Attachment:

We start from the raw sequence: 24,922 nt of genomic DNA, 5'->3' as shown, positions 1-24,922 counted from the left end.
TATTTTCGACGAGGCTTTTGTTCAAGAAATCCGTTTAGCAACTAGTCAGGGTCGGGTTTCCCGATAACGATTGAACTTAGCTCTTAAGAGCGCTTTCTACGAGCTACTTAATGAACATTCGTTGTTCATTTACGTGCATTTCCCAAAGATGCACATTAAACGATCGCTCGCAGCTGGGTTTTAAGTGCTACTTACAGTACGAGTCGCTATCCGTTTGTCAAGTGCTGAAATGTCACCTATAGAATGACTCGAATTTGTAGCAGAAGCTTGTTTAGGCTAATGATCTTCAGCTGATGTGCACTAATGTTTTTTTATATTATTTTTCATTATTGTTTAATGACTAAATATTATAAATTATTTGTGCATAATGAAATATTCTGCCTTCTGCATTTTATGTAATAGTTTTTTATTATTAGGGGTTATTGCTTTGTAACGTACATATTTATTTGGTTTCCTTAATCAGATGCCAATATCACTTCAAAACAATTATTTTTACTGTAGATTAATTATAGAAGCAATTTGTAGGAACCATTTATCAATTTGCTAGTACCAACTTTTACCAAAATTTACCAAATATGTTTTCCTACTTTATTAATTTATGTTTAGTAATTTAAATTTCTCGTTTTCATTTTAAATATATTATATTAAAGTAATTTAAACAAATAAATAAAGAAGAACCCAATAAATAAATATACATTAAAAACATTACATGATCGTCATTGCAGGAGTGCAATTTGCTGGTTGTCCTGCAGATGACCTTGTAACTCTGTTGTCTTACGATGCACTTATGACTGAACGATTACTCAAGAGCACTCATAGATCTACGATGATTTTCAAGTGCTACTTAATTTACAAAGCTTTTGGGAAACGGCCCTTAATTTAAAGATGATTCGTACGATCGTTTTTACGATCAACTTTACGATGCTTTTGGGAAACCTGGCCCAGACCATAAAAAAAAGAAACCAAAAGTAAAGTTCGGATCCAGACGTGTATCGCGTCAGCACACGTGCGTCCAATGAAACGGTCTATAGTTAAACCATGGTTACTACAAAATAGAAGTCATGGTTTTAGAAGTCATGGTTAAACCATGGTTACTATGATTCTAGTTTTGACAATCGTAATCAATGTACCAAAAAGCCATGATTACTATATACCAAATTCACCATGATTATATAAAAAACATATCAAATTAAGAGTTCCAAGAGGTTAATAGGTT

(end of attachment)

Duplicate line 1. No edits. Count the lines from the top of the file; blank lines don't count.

We start from the raw sequence: 24,922 nt of genomic DNA, 5'->3' as shown, positions 1-24,922 counted from the left end.